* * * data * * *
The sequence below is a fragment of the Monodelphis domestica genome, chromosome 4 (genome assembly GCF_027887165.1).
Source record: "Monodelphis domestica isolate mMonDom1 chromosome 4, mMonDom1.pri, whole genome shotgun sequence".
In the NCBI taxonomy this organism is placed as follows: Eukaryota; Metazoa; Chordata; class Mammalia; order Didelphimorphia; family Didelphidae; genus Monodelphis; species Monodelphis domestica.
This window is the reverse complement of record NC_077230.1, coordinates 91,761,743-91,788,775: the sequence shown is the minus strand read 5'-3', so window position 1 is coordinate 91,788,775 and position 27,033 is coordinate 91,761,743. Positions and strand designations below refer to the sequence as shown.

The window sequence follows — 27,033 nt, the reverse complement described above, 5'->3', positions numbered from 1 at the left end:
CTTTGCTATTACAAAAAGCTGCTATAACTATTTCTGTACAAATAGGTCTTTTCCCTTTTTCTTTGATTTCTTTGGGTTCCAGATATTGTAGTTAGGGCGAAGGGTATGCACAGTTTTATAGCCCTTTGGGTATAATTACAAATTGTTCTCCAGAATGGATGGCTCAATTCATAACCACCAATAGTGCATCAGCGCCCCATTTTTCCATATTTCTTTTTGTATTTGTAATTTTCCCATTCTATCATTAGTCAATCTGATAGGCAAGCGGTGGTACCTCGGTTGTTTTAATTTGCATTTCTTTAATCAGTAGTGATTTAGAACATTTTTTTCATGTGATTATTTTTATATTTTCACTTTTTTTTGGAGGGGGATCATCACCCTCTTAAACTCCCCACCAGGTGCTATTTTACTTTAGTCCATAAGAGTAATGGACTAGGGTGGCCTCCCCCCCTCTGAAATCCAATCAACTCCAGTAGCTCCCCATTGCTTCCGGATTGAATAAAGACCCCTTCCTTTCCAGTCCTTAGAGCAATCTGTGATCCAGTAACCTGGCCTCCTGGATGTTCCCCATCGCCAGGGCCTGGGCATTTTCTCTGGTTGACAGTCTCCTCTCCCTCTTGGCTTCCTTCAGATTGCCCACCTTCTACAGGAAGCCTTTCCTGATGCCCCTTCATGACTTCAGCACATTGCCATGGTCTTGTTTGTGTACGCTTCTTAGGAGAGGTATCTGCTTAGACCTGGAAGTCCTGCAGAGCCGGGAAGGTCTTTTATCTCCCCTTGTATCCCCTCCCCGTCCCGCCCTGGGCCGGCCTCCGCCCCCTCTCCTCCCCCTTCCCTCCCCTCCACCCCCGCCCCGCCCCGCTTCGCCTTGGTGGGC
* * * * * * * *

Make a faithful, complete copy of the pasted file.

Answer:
The sequence below is a fragment of the Monodelphis domestica genome, chromosome 4 (genome assembly GCF_027887165.1).
Source record: "Monodelphis domestica isolate mMonDom1 chromosome 4, mMonDom1.pri, whole genome shotgun sequence".
In the NCBI taxonomy this organism is placed as follows: Eukaryota; Metazoa; Chordata; class Mammalia; order Didelphimorphia; family Didelphidae; genus Monodelphis; species Monodelphis domestica.
This window is the reverse complement of record NC_077230.1, coordinates 91,761,743-91,788,775: the sequence shown is the minus strand read 5'-3', so window position 1 is coordinate 91,788,775 and position 27,033 is coordinate 91,761,743. Positions and strand designations below refer to the sequence as shown.

The window sequence follows — 27,033 nt, the reverse complement described above, 5'->3', positions numbered from 1 at the left end:
CTTTGCTATTACAAAAAGCTGCTATAACTATTTCTGTACAAATAGGTCTTTTCCCTTTTTCTTTGATTTCTTTGGGTTCCAGATATTGTAGTTAGGGCGAAGGGTATGCACAGTTTTATAGCCCTTTGGGTATAATTACAAATTGTTCTCCAGAATGGATGGCTCAATTCATAACCACCAATAGTGCATCAGCGCCCCATTTTTCCATATTTCTTTTTGTATTTGTAATTTTCCCATTCTATCATTAGTCAATCTGATAGGCAAGCGGTGGTACCTCGGTTGTTTTAATTTGCATTTCTTTAATCAGTAGTGATTTAGAACATTTTTTTCATGTGATTATTTTTATATTTTCACTTTTTTTTGGAGGGGGATCATCACCCTCTTAAACTCCCCACCAGGTGCTATTTTACTTTAGTCCATAAGAGTAATGGACTAGGGTGGCCTCCCCCCCTCTGAAATCCAATCAACTCCAGTAGCTCCCCATTGCTTCCGGATTGAATAAAGACCCCTTCCTTTCCAGTCCTTAGAGCAATCTGTGATCCAGTAACCTGGCCTCCTGGATGTTCCCCATCGCCAGGGCCTGGGCATTTTCTCTGGTTGACAGTCTCCTCTCCCTCTTGGCTTCCTTCAGATTGCCCACCTTCTACAGGAAGCCTTTCCTGATGCCCCTTCATGACTTCAGCACATTGCCATGGTCTTGTTTGTGTACGCTTCTTAGGAGAGGTATCTGCTTAGACCTGGAAGTCCTGCAGAGCCGGGAAGGTCTTTTATCTCCCCTTGTATCCCCTCCCCGTCCCGCCCTGGGCCGGCCTCCGCCCCCTCTCCTCCCCCTTCCCTCCCCTCCACCCCCGCCCCGCCCCGCTTCGCCTTGGTGGGC